Well, it’s 2015. And, while for many (most?) of you, that means less free time than cheap gas because you’ve got a building list of resolutions to accomplish, for others, it means time to curl up by a fire with a cup of hot tea and get real deep into a new book.
Gosh, the thought of a new read – of opening that first page and diving into a new story, meeting new “people” and reading new things to dream about and question the significance of later. It’s a refreshing way to lull yourself to sleep at night rather than playing solitaire until your fingers freeze. It’s a way to kill time instead of waistlines with bored eating. But, hey, whatever excuse you
need have to read, take it – and take this book while you’re at it.
The Book | Where’d You Go, Bernadette? The Author | Maria Semple
I will admit I bought this book about a year ago. Whenever it showed up in my “books” section of Entertainment Weekly, I thought to myself it sounded good and the cover illustration was enough to sway my judgement into a trip to Barnes & Noble. (Where I probably bought five other books and still haven’t read those, either).
Once I opened it’s still-fresh paper-smelling pages, though, I didn’t put it down. I mean, I ate and I slept, but otherwise, this book as in my hands and it took me all of about 4 days to rip through it. Take that, speed readers!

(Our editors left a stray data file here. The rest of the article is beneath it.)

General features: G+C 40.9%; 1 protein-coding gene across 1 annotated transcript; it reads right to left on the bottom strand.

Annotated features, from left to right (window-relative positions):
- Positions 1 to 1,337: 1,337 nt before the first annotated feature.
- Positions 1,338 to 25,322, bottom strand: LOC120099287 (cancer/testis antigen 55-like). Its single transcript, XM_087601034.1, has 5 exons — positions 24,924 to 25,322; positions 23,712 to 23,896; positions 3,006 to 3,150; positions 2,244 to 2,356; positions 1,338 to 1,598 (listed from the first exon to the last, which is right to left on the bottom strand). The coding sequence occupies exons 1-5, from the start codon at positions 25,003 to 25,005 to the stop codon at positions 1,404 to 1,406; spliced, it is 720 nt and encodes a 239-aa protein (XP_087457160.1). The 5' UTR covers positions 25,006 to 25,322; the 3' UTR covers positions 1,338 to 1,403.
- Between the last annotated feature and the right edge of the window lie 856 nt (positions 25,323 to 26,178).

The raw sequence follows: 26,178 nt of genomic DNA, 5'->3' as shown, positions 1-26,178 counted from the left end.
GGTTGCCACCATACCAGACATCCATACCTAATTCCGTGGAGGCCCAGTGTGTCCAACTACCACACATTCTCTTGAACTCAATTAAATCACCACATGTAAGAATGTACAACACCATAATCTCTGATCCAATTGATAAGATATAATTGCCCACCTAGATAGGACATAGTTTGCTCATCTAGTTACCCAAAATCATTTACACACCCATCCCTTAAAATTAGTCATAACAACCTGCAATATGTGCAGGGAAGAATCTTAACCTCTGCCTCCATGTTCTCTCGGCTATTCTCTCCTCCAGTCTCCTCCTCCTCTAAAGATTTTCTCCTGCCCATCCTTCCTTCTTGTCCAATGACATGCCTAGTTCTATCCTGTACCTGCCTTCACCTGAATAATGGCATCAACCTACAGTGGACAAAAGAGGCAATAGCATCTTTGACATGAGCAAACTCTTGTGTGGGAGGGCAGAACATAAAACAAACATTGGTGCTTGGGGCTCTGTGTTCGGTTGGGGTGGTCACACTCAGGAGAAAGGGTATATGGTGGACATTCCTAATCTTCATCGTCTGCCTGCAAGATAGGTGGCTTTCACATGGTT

This story is a mother-daughter thing, first and foremost, but it’s also an independent woman kind of story. One of self-discovery and the marathon of a lifetime it takes to (sometimes) actually discover it. It’s a little new mom, a little not-your-average-mom and a little creative artist. I couldn’t help but relate to the ideology. No worries though, if you have read it, because I don’t relate to the idiosyncrasies of our main character. She’s wild at heart and a little mentally unstable, but from what we constantly see her try and prove, it’s all from a good place – albeit a little selfish.
Readers, you’ll enjoy the funny, witty and preposterous situations that ring eerily similar to real life. It’s a comical stance on “what am i doing with my life?” and how certain people find their roles in unexpected places (middle school PTA).
I laughed out loud on many occasions, having to read the passage out loud to my Minesweeper-playing husband in bed next to me. It was a fun read, but one that didn’t sacrifice motif for comic relief. I read it fast, but I remember everything and still think about the little family on occasion.
Grab this one and start the new year’s reading list off with something fresh, fun and different. If nothing else, it’ll help repurpose that list of resolutions.
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